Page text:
Uchenna Udeani, Professor at the University of Lagos, Nigeria
Making progress together
In November 2017, the foundations “Haus der kleinen Forscher” (Little Scientists’ House) and Siemens Stiftung brought together more than 100 experts from 28 countries on the “International Dialogue on STEM” in Berlin to discuss the opportunities and challenges of STEM education worldwide. Uchenna Udeani, Professor of Science Education at the University of Lagos, Nigeria, and Hugo Flores, Director of the Center for Pre-university Education at the Universidad Peruana Cayetano Heredia, Peru, explain why their countries’ futures begin with small children.
Señor Flores, after two days of dialog with scientists from five continents, what new findings can you take back with you to Peru?
Flores: First, it was important for me to learn that we in Peru are not working on this issue in isolation. People from many countries have the same problems. It feels better when you make progress together. Just as important, I believe, is the realization that the time has come to share our knowledge. And that we must not keep secrets, but instead form a global scientific team. That was a key experience. I would even go as far to say it was a revelation!
How did that realization come about?
Flores: I filled an entire notebook. What I found important were the workshops, which were preceded by short talks to provide guidance and inspiration by experts on individual topics. I felt that to be very useful and I’ll introduce that in Lima. It’s an effective method to ensure the discussion doesn’t become frayed.
What workshops did you feel were particularly effective and exemplary?
Flores: I found the one on e-learning exciting. We have big gaps in this regard in Peru, despite the topic being so important! The problem in Peru is that we don’t have access to the Internet everywhere. In addition, most teachers are over the age of 50 and don’t know the digital world any more than their pupils. What’s more: It’s difficult for them to leave their comfort zone. They’ve worked the same way for 25 years. Computers are also expensive.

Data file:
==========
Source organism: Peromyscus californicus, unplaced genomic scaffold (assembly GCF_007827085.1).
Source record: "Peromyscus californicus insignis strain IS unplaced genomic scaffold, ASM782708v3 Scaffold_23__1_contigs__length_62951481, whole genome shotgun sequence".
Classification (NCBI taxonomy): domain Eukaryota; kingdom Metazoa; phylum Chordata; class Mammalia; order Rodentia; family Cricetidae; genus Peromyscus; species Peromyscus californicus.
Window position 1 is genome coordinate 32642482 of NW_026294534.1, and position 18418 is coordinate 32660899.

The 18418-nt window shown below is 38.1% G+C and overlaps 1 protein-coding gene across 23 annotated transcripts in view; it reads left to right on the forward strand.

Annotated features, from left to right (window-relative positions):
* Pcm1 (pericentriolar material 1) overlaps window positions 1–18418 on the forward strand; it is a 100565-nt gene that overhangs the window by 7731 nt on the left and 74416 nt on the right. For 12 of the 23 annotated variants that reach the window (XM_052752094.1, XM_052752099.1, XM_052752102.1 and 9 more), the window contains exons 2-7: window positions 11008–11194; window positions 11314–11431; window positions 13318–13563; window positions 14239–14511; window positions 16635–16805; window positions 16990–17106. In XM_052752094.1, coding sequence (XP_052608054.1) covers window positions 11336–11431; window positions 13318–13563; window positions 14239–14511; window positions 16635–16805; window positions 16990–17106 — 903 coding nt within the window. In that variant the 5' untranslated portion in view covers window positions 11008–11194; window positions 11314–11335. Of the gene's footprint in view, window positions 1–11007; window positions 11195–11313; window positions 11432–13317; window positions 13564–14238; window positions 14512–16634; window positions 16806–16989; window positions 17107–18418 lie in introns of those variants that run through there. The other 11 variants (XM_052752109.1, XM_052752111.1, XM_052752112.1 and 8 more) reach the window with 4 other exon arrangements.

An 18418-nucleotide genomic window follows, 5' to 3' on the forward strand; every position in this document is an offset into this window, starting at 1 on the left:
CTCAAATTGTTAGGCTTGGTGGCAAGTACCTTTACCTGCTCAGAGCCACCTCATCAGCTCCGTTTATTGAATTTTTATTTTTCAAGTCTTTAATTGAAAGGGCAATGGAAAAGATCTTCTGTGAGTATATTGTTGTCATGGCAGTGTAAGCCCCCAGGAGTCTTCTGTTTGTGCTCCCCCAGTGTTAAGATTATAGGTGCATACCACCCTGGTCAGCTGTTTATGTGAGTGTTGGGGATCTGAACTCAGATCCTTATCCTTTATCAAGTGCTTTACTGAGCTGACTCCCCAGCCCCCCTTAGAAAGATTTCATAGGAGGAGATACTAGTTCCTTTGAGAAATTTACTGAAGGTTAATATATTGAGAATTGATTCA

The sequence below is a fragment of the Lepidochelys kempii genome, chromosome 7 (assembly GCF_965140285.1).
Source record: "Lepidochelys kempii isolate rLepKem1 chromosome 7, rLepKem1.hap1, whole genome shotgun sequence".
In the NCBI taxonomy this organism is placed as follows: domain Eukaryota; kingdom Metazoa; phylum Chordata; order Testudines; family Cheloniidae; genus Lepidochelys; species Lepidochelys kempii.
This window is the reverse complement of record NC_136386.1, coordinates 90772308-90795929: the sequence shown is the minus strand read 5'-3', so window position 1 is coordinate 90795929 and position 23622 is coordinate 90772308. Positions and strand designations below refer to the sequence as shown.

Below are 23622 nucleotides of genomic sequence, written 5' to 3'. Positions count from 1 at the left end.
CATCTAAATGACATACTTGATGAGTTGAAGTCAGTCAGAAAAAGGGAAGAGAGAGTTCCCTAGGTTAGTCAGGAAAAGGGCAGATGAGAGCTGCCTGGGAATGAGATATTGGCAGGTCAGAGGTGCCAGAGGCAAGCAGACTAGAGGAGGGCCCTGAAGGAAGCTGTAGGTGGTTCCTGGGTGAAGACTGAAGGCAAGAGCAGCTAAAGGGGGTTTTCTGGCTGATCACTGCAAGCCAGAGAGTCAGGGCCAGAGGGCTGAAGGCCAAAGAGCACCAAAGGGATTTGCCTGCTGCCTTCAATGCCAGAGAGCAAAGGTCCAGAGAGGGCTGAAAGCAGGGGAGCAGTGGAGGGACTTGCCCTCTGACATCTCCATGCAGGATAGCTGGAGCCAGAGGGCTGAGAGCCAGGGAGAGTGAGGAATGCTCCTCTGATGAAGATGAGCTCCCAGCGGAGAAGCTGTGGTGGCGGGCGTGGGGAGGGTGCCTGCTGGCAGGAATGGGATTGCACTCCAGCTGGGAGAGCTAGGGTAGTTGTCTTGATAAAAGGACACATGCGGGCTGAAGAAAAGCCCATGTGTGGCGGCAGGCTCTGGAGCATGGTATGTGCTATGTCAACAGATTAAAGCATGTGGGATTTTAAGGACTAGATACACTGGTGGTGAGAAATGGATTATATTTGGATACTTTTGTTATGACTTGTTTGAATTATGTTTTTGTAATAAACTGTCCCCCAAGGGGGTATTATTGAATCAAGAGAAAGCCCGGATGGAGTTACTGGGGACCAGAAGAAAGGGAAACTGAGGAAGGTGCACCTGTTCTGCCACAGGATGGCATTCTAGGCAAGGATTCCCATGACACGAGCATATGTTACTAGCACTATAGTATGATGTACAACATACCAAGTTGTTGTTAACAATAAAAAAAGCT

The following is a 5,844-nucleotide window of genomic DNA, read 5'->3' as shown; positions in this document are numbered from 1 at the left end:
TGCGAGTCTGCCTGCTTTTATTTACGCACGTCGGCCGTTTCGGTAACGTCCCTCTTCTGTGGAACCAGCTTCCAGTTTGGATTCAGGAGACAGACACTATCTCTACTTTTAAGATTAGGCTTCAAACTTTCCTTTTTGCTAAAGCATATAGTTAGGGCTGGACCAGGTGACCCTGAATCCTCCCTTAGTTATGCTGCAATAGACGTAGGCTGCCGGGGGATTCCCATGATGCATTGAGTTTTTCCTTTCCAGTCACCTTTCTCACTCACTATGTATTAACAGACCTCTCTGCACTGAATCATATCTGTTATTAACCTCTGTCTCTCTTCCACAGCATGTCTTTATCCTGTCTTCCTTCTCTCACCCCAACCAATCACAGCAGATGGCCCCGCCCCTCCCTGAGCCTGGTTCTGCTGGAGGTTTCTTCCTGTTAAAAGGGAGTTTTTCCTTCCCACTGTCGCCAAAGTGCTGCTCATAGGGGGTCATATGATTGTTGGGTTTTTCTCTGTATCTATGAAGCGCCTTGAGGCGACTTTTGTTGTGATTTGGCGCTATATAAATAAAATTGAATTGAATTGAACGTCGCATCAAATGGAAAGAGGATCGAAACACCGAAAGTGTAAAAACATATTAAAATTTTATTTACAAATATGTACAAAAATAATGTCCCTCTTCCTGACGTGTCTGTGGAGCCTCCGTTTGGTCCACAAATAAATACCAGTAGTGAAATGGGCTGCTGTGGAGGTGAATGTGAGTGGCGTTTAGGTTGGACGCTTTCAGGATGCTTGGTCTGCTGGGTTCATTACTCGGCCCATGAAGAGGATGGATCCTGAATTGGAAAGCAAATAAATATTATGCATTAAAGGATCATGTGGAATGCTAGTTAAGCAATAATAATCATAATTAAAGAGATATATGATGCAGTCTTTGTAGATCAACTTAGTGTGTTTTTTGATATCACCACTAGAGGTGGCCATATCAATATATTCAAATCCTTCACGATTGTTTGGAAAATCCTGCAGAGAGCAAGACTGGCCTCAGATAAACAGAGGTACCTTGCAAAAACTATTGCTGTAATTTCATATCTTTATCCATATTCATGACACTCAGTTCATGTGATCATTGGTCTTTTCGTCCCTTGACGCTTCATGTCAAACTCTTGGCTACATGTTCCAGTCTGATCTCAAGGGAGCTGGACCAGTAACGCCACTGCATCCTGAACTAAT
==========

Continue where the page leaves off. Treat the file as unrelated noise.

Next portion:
Professor Udeani, do you face similar problems?
Udeani: We not only lack access to the Internet, but also have problems with the power supply. Electricity isn’t available everywhere in Nigeria and when it is, it’s expensive.
One thing you have in common in Nigeria and Peru is that well-trained teachers are vital for the future of your countries. What are you taking back from Berlin in that regard?
Flores: The fact that we have to accompany teachers intensively after their training. When they have difficulties in everyday school life, they need support – which can be in the form of webinars or exchanges through WhatsApp. Teachers must not feel that they’re being left to fend for themselves. Although they have a good level of expertise, they usually aren’t able to motivate pupils. Chalk and talk is still often the customary method.
What language do teachers use for lessons in Peru and Nigeria?
Flores: The official language in Peru is Spanish and it’s taught at schools. However, there are also around 150 dialects and other languages. That’s why a workshop with the title “STEM and language” was interesting for me. A fundamental insight from that was that science education helps language development, especially in preschools and elementary schools.
Udeani: I can top that: We have 450 languages in Nigeria. The 71,000 students on the campus of our university in Lagos alone speak hundreds of languages. I, for example, come from the south and my native language is Igbo. But I teach only in English, the academic language.
Señor Flores, you are head of the pre-university of the private Cayetano Heredia University, the most prestigious institution for scientific research in Peru. What does “pre” mean here?
Flores: I deal with everything preceding a course of study. Our center specializes in preparing students for the university’s entrance examination. We do that for children as young as four.
Does that mean you prepare children who are just four years of age for the university by giving them a science education?